• 22. Copyright © 2005 Prentice Hall, Inc. All rights reserved. 6–22 Decision-Making Styles • Dimensions of Decision-Making Styles Ways of thinking  Rational, orderly, and consistent  Intuitive, creative, and unique Tolerance for ambiguity  Low tolerance: require consistency and order  High tolerance: multiple thoughts simultaneously
  • 23. Copyright © 2005 Prentice Hall, Inc. All rights reserved. 6–23 Decision-Making Styles (cont’d) • Types of Decision Makers Directive  Use minimal information and consider few alternatives. Analytic  Make careful decisions in unique situations. Conceptual  Maintain a broad outlook and consider many alternatives in making long-term decisions. Behavioral  Avoid conflict by working well with others and being receptive to suggestions.
  • 24. Copyright © 2005 Prentice Hall, Inc. All rights reserved. 6–24 Decision-Making Biases and Errors • Heuristics Using “rules of thumb” to simplify decision making. • Overconfidence Bias Holding unrealistically positive views of one’s self and one’s performance. • Immediate Gratification Bias Choosing alternatives that offer immediate rewards and that to avoid immediate costs.
  • 25. Copyright © 2005 Prentice Hall, Inc. All rights reserved. 6–25 Decision-Making Biases and Errors (cont’d) • Anchoring Effect Fixating on initial information and ignoring subsequent information. • Selective Perception Selecting organizing and interpreting events based on the decision maker’s biased perceptions. • Confirmation Bias Seeking out information that reaffirms past choices and discounting contradictory information.
  • 26. Copyright © 2005 Prentice Hall, Inc. All rights reserved. 6–26 Decision-Making Biases and Errors (cont’d) • Framing Bias  Selecting and highlighting certain aspects of a situation while ignoring other aspects. • Availability Bias  Losing decision-making objectivity by focusing on the most recent events. • Representation Bias  Drawing analogies and seeing identical situations when none exist. • Randomness Bias  Creating unfounded meaning out of random events.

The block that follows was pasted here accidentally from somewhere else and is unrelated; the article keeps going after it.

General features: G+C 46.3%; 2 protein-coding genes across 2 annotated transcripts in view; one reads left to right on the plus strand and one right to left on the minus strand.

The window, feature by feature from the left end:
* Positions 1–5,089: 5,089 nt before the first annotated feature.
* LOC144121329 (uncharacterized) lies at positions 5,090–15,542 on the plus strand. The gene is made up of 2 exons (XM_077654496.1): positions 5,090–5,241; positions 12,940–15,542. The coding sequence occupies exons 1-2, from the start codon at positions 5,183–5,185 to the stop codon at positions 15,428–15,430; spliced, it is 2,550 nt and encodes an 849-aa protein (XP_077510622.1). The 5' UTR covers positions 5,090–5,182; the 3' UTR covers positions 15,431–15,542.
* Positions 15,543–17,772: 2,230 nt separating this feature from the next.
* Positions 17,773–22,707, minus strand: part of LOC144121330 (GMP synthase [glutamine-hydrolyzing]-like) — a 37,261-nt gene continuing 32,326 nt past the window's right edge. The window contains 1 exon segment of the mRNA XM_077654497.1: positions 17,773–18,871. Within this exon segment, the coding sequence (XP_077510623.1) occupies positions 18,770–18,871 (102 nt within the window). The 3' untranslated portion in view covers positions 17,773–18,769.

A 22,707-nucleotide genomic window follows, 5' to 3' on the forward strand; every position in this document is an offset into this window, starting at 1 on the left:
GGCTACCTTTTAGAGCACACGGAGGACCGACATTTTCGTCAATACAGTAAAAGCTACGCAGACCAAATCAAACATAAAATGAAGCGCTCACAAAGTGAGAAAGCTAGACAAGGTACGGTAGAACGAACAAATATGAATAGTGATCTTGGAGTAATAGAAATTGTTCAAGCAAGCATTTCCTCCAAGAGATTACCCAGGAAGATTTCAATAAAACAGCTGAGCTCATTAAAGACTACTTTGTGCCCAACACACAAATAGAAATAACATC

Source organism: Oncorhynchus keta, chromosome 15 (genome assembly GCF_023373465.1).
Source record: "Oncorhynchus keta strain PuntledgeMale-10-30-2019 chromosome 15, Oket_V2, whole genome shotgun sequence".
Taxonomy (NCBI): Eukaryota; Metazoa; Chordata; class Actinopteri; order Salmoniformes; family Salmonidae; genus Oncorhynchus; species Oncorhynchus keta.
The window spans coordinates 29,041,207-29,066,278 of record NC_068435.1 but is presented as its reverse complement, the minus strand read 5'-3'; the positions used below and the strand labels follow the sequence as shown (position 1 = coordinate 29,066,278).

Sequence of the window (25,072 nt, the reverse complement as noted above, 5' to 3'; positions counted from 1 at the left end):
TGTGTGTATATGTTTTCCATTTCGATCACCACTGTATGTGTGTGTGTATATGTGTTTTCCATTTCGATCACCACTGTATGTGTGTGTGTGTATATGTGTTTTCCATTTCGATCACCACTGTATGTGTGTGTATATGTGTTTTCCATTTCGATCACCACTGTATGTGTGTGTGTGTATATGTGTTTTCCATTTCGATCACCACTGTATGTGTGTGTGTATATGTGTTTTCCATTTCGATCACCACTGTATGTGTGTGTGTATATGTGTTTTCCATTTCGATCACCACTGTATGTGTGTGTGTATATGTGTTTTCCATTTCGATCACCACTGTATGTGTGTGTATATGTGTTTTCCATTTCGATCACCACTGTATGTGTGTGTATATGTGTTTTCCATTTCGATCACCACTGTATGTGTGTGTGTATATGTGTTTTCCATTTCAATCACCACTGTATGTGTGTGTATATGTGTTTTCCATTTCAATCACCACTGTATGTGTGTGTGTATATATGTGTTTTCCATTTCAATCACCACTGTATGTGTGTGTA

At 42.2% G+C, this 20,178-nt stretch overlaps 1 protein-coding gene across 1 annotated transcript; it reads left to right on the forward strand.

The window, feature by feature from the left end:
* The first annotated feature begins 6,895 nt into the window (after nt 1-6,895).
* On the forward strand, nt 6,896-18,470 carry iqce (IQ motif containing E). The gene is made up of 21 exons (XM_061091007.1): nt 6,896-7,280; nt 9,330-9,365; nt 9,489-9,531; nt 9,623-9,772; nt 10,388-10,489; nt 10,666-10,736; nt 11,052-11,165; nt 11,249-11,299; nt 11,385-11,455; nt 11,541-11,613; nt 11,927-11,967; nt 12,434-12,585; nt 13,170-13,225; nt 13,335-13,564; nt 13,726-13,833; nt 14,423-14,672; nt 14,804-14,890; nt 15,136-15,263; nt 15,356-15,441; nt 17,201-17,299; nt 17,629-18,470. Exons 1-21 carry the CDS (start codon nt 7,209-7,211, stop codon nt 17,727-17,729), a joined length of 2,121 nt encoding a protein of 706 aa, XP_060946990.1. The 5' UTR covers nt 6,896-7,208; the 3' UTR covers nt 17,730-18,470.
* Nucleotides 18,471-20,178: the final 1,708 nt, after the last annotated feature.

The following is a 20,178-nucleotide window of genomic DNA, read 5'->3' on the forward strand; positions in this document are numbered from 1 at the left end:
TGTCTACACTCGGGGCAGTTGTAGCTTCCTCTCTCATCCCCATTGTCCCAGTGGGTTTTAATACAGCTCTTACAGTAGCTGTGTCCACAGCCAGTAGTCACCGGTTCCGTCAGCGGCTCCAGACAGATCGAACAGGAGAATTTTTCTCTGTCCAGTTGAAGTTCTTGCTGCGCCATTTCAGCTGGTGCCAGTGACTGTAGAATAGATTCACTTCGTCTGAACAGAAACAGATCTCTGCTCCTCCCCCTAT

• 27. Copyright © 2005 Prentice Hall, Inc. All rights reserved. 6–27 Decision-Making Biases and Errors (cont’d) • Sunk Costs Errors  Forgetting that current actions cannot influence past events and relate only to future consequences. • Self-Serving Bias  Taking quick credit for successes and blaming outside factors for failures. • Hindsight Bias  Mistakenly believing that an event could have been predicted once the actual outcome is known (after-the-fact).
  • 28. Copyright © 2005 Prentice Hall, Inc. All rights reserved. 6–28 Decision Making for Today’s World • Guidelines for making effective decisions: Know when it’s time to call it quits. Practice the five “whys”. Be an effective decision maker. • Habits of highly reliable organizations (HROs) Are not tricked by their success. Defer to the experts on the front line. Let unexpected circumstances provide the solution. Embrace complexity Anticipate, but also anticipate their limits
  • 29. Copyright © 2005 Prentice Hall, Inc. All rights reserved. 6–29 Characteristics of an Effective Decision- Making Process • It focuses on what is important. • It is logical and consistent. • It acknowledges both subjective and objective thinking and blends analytical with intuitive thinking • It requires only as much information and analysis as is necessary to resolve a particular dilemma. • It encourages and guides the gathering of relevant information and informed opinion. • It is straightforward, reliable, easy to use, and flexible.